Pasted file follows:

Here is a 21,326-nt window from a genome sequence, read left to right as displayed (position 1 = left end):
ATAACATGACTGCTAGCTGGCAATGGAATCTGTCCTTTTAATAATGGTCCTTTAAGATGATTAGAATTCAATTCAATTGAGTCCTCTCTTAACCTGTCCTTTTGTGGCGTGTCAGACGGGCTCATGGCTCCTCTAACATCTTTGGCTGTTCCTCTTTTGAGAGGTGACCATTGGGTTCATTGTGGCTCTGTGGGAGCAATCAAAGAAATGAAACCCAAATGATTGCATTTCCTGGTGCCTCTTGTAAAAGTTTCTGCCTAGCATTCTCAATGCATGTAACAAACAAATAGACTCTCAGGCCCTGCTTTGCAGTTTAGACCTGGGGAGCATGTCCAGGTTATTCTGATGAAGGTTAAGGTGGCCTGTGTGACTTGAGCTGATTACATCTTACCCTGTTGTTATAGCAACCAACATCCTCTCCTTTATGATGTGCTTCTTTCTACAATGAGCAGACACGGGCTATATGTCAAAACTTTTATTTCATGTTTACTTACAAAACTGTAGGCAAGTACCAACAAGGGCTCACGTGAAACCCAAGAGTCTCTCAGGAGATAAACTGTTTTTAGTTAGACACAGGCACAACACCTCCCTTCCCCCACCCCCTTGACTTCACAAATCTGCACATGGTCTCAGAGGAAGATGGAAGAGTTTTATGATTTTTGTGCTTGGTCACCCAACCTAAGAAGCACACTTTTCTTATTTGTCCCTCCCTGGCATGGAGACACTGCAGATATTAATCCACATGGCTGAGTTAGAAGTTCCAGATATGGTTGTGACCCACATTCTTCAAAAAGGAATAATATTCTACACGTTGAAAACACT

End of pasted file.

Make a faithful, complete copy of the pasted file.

Here is a 21,326-nt window from a genome sequence, read left to right as displayed (position 1 = left end):
ATAACATGACTGCTAGCTGGCAATGGAATCTGTCCTTTTAATAATGGTCCTTTAAGATGATTAGAATTCAATTCAATTGAGTCCTCTCTTAACCTGTCCTTTTGTGGCGTGTCAGACGGGCTCATGGCTCCTCTAACATCTTTGGCTGTTCCTCTTTTGAGAGGTGACCATTGGGTTCATTGTGGCTCTGTGGGAGCAATCAAAGAAATGAAACCCAAATGATTGCATTTCCTGGTGCCTCTTGTAAAAGTTTCTGCCTAGCATTCTCAATGCATGTAACAAACAAATAGACTCTCAGGCCCTGCTTTGCAGTTTAGACCTGGGGAGCATGTCCAGGTTATTCTGATGAAGGTTAAGGTGGCCTGTGTGACTTGAGCTGATTACATCTTACCCTGTTGTTATAGCAACCAACATCCTCTCCTTTATGATGTGCTTCTTTCTACAATGAGCAGACACGGGCTATATGTCAAAACTTTTATTTCATGTTTACTTACAAAACTGTAGGCAAGTACCAACAAGGGCTCACGTGAAACCCAAGAGTCTCTCAGGAGATAAACTGTTTTTAGTTAGACACAGGCACAACACCTCCCTTCCCCCACCCCCTTGACTTCACAAATCTGCACATGGTCTCAGAGGAAGATGGAAGAGTTTTATGATTTTTGTGCTTGGTCACCCAACCTAAGAAGCACACTTTTCTTATTTGTCCCTCCCTGGCATGGAGACACTGCAGATATTAATCCACATGGCTGAGTTAGAAGTTCCAGATATGGTTGTGACCCACATTCTTCAAAAAGGAATAATATTCTACACGTTGAAAACACT